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Audit Critical of Kansas Sexual Predator Treatment Program

KDADS Secretary Kari Bruffett. (Photo by Stephen Koranda)

A state audit is critical of a Kansas program where some convicted sex offenders are sent for treatment after they serve their prison sentences. The audit says the involuntary program doesn’t offer individualized treatment and most people don’t complete it. Kari Bruffett is secretary of the Kansas Department for Aging and Disability Services, which runs the Sexual Predator Treatment Program. She says the audit doesn’t take into account recent improvements they’ve made.


“Some of the findings that we see in this report actually are different from the way we’re conducting the program or managing the program even right now,” says Bruffet.
 
The audit says nearly 250 residents were enrolled in treatment as of December. Only three offenders have completed the program and been released since it was created in 1994. The goal is to treat sex offenders so they don’t later commit more crimes in the future.

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(VERSION TWO)

A state audit has found deficiencies in a program aimed at rehabilitating sexual predators before they are released back into society. Under state law, some sex offenders can be sent to Larned State Hospital for involuntary treatment after they serve their prison sentences. As KPR’s Stephen Koranda reports, the audit says around a dozen people are sent to the Sexual Predator Treatment Program every year.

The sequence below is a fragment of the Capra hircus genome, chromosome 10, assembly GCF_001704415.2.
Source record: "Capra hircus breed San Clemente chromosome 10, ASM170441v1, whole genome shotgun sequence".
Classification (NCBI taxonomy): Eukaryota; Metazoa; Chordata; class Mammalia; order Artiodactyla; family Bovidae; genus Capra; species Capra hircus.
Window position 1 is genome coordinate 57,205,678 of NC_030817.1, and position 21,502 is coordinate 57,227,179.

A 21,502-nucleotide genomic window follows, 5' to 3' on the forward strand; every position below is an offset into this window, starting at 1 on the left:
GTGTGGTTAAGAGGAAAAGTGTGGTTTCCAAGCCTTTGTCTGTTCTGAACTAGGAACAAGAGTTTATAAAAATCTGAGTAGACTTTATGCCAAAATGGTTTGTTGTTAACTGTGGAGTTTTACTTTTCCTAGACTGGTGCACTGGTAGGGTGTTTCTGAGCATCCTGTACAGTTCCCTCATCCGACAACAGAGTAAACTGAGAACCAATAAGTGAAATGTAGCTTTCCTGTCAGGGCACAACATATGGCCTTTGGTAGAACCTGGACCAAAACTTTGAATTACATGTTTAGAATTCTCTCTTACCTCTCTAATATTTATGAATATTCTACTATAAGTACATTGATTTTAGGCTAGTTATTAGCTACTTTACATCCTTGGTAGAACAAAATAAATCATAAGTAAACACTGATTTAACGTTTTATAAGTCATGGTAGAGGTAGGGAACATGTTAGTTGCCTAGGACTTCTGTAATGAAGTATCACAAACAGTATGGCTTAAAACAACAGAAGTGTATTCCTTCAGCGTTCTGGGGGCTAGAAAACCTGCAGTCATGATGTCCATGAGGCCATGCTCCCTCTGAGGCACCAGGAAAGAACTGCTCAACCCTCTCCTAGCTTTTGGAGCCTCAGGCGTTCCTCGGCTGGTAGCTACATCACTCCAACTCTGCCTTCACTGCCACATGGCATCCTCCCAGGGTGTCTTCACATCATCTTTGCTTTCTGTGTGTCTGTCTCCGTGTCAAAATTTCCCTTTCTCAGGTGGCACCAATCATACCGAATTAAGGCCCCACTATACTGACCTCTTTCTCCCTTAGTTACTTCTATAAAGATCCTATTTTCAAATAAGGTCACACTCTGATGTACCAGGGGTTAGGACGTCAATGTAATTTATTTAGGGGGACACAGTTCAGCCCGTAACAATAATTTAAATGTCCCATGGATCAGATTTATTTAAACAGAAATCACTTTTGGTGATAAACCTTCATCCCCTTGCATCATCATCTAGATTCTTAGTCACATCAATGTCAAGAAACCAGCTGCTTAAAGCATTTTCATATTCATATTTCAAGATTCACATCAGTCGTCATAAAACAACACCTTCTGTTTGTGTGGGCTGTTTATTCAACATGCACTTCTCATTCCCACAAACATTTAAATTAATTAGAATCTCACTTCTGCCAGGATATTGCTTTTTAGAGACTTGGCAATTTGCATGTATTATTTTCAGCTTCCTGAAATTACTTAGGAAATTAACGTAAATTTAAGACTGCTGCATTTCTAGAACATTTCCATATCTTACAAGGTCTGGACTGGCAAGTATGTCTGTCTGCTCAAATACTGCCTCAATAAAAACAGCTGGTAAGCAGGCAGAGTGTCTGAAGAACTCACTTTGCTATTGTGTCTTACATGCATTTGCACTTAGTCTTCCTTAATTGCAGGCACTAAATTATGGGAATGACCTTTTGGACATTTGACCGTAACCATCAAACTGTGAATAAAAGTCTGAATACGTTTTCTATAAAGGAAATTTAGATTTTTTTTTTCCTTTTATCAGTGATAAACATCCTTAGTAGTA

(SCRIPT)
The audit says the program doesn’t offer individualized treatment and few people get beyond the first steps, meaning the population continues to grow.

Kari Bruffett is secretary of the Kansas Department for Aging and Disability Services, which runs the program. She says the audit is a snapshot from the past and doesn’t take into account recent changes. She says they’re working to continually improve the program.

“It’s not likely to be at any end point any time soon because there are a lot of developments in the field and we always want to stay in front of the developments in the field so you are providing the best treatment available to the residents,” says Bruffett.

The audit says nearly 250 residents were enrolled in treatment as of December. Only three offenders have completed the program and been released since it was created in 1994. The goal is to treat sex offenders so they don’t commit more crimes in the future.
 

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